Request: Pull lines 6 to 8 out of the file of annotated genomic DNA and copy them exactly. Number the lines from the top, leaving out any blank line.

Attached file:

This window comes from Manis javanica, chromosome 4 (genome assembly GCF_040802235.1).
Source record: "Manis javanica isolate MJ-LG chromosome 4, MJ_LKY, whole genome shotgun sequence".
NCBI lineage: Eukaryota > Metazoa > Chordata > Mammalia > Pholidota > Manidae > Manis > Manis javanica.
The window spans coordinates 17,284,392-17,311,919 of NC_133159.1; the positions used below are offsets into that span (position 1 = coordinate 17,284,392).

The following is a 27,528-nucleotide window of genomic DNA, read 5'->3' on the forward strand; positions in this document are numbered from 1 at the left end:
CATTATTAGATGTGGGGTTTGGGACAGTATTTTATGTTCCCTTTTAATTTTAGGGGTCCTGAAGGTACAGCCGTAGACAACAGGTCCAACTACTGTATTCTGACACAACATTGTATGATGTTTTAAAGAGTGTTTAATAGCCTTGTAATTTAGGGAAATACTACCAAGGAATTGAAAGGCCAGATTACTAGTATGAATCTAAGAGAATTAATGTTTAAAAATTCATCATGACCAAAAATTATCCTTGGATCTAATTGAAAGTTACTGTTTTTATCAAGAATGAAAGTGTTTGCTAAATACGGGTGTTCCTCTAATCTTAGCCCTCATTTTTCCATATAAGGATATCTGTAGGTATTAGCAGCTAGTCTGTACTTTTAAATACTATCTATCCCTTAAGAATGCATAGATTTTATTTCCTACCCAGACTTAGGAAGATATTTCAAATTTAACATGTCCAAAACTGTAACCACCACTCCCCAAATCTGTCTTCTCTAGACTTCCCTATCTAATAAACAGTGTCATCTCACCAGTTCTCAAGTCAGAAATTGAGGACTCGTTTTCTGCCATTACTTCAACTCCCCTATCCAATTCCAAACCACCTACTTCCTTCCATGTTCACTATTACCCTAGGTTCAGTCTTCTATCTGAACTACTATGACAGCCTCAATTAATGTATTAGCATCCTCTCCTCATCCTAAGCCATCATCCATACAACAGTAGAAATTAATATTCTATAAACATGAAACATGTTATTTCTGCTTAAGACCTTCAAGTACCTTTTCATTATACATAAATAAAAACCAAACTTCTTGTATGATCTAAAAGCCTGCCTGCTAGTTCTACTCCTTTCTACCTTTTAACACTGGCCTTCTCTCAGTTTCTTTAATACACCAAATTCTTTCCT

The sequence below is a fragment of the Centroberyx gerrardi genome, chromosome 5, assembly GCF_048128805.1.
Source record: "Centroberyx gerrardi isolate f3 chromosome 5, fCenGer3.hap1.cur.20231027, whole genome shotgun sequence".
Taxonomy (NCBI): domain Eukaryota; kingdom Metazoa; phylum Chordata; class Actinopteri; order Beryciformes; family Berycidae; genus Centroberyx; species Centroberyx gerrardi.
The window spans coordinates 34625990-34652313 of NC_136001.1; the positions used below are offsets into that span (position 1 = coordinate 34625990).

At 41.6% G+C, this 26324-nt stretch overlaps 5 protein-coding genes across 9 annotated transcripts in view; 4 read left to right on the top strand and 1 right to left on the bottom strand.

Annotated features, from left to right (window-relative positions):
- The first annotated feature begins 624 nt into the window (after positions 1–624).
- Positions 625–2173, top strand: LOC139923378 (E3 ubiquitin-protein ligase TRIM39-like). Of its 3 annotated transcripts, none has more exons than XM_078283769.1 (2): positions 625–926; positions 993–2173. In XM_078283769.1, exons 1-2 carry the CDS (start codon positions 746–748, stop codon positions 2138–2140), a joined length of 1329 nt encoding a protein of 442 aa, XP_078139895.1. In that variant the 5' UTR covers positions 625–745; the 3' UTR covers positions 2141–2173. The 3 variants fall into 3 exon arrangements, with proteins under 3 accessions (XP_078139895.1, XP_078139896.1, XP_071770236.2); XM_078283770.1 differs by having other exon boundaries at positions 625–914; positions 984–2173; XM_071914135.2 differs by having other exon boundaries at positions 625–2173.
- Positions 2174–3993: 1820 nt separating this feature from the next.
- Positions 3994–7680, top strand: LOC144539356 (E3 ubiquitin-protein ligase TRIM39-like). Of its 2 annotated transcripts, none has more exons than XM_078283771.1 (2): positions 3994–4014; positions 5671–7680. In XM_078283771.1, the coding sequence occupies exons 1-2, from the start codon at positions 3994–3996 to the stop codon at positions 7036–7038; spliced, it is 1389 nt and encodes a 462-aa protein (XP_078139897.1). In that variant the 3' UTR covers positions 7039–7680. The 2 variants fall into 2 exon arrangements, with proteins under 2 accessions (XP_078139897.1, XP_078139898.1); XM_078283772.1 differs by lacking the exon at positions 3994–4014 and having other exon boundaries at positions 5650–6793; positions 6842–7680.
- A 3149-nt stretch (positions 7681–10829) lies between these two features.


CATTATTAGATGTGGGGTTTGGGACAGTATTTTATGTTCCCTTTTAATTTTAGGGGTCCTGAAGGTACAGCCGTAGACAACAGGTCCAACTACTGTATTCTGACACAACATTGTATGATGTTTTAAAGAGTGTTTAATAGCCTTGTAATTTAGGGAAATACTACCAAGGAATTGAAAGGCCAGATTACTAGTATGAATCTAAGAGAATTAATGTTTAAAAATTCATCATGACCAAAAATTATCCTTGGATCTAATTGAAAGTTACTGTTTTTATCAAGAATGAAAGTGTTTGCTAAATACGGGTGTTCCTCTAATCTTAGCCCTCATTTTTCCATATAAGGATATCTGTAGGTATTAGCAGCTAGTCTGTACTTTTAAATACTATCTATCCCTTAAGAATGCATAGATTTTATTTCCTACCCAGACTTAGGAAGATATTTCAAATTTAACATGTCCAAAACTGTAACCACCACTCCCCAAATCTGTCTTCTCTAGACTTCCCTATCTAATAAACAGTGTCATCTCACCAGTTCTCAAGTCAGAAATTGAGGACTCGTTTTCTGCCATTACTTCAACTCCCCTATCCAATTCCAAACCACCTACTTCCTTCCATGTTCACTATTACCCTAGGTTCAGTCTTCTATCTGAACTACTATGACAGCCTCAATTAATGTATTAGCATCCTCTCCTCATCCTAAGCCATCATCCATACAACAGTAGAAATTAATATTCTATAAACATGAAACATGTTATTTCTGCTTAAGACCTTCAAGTACCTTTTCATTATACATAAATAAAAACCAAACTTCTTGTATGATCTAAAAGCCTGCCTGCTAGTTCTACTCCTTTCTACCTTTTAACACTGGCCTTCTCTCAGTTTCTTTAATACACCAAATTCTTTCCT

The sequence below is a fragment of the Centroberyx gerrardi genome, chromosome 5, assembly GCF_048128805.1.
Source record: "Centroberyx gerrardi isolate f3 chromosome 5, fCenGer3.hap1.cur.20231027, whole genome shotgun sequence".